2004 Denver Annual Meeting (November 7–10, 2004)

Paper No. 9
Presentation Time: 4:15 PM


BOWMAN, Robert S., Earth and Environmental Science, New Mexico Tech, 801 Leroy Place, Socorro, NM 87801, COONROD, Julia E.A., Department of Civil Engineering, Univ of New Mexico, Albuquerque, NM 87131, FERRE, Ty P.A., Department of Hydrology and Water Resources, Univ of Arizona, Building 11 - Room 122, Tucson, AZ 85721-0011, HOGAN, James, Department of Hydrology and Water Resources, Univ of Arizona, Tucson, AZ 85721, PHILLIPS, Fred, Earth and Environmental Science Department, New Mexico Institute of Mining and Technology, Socorro, NM 87801, RANGO, Albert, Jornada Experimental Range, USDA Agricultural Research Service, Las Cruces, NM 88003, RASMUSSEN, Roy, National Center for Atmospheric Research, Boulder, CO 80307, SMALL, Eric E., Department of Geological Sciences, Univ of Colorado at Boulder, Boulder, CO 80309, SPRINGER, Everett P., Los Alamos National Lab, Los Alamos, NM 87545 and VIVONI, Enrique R., Department of Earth and Environmental Science, New Mexico Institute of Mining and Technology, 801 Leroy Place, MSEC 244, Socorro, NM 87801, vivoni@nmt.edu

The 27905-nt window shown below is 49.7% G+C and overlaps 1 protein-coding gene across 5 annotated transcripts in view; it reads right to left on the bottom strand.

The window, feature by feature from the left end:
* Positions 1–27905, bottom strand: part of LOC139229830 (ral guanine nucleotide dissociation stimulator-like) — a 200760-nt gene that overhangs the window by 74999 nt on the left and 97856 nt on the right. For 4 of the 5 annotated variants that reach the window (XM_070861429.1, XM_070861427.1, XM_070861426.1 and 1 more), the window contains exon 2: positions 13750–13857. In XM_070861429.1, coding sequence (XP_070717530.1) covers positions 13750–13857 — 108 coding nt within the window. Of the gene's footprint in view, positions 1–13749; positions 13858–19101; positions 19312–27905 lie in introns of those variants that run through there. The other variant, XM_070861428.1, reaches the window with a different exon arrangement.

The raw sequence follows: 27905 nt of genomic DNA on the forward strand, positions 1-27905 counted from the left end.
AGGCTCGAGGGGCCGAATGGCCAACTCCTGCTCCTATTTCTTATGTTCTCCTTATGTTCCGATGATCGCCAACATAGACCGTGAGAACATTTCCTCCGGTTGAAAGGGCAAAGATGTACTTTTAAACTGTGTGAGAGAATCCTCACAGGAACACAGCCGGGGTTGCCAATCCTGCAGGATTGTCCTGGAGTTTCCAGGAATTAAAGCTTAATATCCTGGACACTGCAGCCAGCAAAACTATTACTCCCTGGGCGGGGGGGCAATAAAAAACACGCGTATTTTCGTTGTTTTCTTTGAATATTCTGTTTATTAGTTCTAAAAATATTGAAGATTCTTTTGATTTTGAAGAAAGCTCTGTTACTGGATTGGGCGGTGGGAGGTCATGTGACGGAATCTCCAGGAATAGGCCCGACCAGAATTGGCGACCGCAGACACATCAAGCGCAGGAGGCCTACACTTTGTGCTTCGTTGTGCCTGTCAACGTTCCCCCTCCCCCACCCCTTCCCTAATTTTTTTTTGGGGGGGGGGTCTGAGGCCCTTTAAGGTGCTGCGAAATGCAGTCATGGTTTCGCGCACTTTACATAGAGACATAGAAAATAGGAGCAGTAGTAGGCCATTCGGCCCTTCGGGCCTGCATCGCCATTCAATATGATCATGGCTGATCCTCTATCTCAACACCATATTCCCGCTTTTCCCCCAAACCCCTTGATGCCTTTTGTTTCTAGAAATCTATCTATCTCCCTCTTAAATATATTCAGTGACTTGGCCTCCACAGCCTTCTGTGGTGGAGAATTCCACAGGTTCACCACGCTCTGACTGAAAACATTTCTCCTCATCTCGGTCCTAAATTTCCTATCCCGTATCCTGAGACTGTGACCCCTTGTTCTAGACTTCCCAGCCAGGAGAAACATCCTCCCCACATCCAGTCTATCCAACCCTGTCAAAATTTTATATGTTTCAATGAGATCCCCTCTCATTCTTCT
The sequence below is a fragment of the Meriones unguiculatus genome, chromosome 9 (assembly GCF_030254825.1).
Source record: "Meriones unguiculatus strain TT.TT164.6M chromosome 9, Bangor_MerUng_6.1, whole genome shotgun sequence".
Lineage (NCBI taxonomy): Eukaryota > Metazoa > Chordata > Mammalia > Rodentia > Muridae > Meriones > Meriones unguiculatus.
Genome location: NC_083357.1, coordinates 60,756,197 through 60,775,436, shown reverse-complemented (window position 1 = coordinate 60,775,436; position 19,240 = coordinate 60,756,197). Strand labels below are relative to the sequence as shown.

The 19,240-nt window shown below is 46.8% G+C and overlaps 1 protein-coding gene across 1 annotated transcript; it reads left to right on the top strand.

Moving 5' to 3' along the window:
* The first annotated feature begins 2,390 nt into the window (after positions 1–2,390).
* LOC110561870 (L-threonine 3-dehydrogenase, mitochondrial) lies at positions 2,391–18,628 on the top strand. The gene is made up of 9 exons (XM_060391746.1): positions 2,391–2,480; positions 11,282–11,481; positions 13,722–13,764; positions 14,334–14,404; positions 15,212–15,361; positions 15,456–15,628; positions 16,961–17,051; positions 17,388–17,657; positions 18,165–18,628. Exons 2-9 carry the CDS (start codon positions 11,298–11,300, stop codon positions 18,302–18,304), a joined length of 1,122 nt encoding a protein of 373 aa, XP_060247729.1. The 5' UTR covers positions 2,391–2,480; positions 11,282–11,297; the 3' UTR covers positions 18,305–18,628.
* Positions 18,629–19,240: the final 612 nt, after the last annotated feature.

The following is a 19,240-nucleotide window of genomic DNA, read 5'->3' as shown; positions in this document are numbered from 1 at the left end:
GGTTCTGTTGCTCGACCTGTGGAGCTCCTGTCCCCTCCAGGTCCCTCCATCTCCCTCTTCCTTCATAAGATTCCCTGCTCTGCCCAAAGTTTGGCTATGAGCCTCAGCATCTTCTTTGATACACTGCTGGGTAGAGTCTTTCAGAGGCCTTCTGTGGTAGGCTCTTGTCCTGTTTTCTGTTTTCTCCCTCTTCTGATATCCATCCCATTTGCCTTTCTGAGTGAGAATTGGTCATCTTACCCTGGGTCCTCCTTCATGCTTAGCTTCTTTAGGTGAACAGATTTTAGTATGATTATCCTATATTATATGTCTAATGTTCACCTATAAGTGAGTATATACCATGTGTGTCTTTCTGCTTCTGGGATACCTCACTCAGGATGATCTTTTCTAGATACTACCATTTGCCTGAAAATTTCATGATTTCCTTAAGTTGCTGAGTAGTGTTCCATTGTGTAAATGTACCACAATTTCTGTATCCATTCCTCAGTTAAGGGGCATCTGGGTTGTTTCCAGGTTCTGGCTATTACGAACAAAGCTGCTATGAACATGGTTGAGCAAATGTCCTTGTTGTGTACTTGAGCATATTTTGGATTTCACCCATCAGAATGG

Water availability is critical in arid and semiarid regions, which comprise 35% of the land area of the globe. In the Southwestern US, climate variability and landscape heterogeneity lead to strong gradients in hydrological processes, which in turn impact land-atmosphere interactions, ecological dynamics, biogeochemical cycles and geomorphic change. This complexity presents a fundamental challenge to our understanding of hydrogeology, one that is best addressed through long-term, systematic field and remote-sensing observations and numerical-model investigations. In this talk, we will present our plans to study the interaction of climate-landscape-vegetation and water using a nested set of instrumented sites within the Upper Río Grande, a continental-scale semiarid watershed. This complex watershed extends from the snow-dominated headwater basins in San Juan Mountains of southern Colorado, through the Chihuahuan Desert in New Mexico, Texas and Mexico, to the desert valley alluvial basins southeast of El Paso, Texas. As part of the Consortium of Universities for the Advancement of Hydrologic Science, Inc. (CUAHSI) plan for a network of Long-Term Hydrologic Observatories (LTHOs), the Upper Río Grande would represent the combination of mountain landscapes, semiarid to arid alluvial basin aquifers and riparian corridors that are characteristic of the Western United States. We will describe existing hydrologic, ecologic and atmospheric measurement infrastructure in the watershed and discuss plans for integrating these into a coherent network that provides a core set of scientific data products for the hydrogeologic community. Data products generated by the Upper Río Grande LTHO will also aid in the testing of coupled numerical models of the atmosphere-surface-groundwater system applied at high resolution over the region. The Upper Río Grande presents a unique opportunity to test many hydrogeologic hypothesis concerning how hydrological processes, such as surface-groundwater interactions, runoff response, solute transport and reactivity, and ecological function, scale with variations in climate and landscape gradients.